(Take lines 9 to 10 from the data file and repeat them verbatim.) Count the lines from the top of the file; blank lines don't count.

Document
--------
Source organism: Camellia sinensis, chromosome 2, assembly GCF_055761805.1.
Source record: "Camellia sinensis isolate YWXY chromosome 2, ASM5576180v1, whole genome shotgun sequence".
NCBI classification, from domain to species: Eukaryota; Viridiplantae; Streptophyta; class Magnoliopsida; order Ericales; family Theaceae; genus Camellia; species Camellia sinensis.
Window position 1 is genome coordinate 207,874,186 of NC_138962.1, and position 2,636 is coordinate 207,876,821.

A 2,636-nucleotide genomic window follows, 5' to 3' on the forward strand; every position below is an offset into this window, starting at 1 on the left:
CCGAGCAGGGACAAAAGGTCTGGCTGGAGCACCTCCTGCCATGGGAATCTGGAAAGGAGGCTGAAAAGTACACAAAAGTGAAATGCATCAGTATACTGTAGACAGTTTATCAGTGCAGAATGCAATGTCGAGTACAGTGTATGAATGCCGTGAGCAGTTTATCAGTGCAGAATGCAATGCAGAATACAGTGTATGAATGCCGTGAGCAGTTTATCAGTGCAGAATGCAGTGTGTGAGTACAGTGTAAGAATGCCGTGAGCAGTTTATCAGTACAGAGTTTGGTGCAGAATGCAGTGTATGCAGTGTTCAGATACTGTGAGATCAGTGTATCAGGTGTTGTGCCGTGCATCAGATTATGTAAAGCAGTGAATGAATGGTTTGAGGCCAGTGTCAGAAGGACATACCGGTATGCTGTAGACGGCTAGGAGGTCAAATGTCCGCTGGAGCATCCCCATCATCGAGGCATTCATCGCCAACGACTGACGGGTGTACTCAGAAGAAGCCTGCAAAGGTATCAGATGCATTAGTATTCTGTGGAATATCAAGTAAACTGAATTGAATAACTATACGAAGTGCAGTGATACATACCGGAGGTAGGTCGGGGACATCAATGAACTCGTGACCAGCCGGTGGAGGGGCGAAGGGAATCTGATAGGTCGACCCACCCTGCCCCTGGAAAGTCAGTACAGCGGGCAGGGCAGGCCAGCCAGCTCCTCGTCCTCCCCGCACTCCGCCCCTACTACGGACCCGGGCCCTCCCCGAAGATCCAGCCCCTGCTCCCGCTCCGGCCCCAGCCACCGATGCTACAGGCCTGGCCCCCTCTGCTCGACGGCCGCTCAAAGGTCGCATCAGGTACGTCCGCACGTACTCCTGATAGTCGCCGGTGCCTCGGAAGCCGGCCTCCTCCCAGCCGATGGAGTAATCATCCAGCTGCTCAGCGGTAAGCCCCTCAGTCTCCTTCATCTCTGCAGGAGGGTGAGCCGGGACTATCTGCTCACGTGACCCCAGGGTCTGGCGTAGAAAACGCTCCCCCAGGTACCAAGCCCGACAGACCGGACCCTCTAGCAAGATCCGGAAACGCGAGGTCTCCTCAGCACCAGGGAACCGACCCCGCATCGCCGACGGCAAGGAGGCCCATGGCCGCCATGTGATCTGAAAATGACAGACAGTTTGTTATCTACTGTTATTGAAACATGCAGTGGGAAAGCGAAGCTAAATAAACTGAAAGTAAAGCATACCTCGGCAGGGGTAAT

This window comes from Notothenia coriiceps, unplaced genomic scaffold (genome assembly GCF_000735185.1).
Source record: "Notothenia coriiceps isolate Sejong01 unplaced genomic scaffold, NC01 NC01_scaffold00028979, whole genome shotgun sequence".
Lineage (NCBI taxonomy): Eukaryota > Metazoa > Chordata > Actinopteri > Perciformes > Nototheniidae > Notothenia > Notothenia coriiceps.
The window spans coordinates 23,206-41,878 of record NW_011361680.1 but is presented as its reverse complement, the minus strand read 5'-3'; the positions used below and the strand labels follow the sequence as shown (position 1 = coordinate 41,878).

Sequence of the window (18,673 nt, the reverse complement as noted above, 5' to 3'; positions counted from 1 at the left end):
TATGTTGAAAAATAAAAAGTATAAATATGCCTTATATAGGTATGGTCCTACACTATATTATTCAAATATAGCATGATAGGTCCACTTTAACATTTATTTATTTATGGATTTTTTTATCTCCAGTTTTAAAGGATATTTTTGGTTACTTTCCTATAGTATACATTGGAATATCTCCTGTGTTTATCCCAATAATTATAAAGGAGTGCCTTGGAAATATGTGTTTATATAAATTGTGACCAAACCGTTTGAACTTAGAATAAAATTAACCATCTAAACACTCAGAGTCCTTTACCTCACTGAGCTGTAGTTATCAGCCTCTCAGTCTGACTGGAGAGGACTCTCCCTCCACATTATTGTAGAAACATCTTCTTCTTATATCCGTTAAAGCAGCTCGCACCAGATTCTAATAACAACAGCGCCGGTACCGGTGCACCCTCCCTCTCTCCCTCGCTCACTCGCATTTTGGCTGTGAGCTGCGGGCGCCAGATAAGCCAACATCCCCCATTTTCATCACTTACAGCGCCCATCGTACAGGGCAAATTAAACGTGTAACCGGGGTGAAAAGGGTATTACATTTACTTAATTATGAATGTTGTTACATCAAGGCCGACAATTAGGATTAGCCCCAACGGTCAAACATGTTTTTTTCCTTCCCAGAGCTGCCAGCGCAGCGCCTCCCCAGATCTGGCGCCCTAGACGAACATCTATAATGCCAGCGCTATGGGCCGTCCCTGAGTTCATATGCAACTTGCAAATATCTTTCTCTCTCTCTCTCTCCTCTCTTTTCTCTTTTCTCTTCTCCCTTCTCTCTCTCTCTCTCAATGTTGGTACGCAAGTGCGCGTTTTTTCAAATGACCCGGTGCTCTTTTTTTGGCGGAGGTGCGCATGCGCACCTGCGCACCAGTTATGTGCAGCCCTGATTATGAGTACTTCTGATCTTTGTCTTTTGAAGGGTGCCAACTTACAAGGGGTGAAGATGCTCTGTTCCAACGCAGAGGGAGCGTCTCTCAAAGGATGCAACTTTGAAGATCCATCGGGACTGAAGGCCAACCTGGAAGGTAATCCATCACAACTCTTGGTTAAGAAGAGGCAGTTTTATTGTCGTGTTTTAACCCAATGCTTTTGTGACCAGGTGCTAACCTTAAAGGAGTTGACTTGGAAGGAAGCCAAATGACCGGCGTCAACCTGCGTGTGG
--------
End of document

Lineage (NCBI taxonomy): Eukaryota > Metazoa > Chordata > Actinopteri > Perciformes > Nototheniidae > Notothenia > Notothenia coriiceps.
The window spans coordinates 23,206-41,878 of record NW_011361680.1 but is presented as its reverse complement, the minus strand read 5'-3'; the positions used below and the strand labels follow the sequence as shown (position 1 = coordinate 41,878).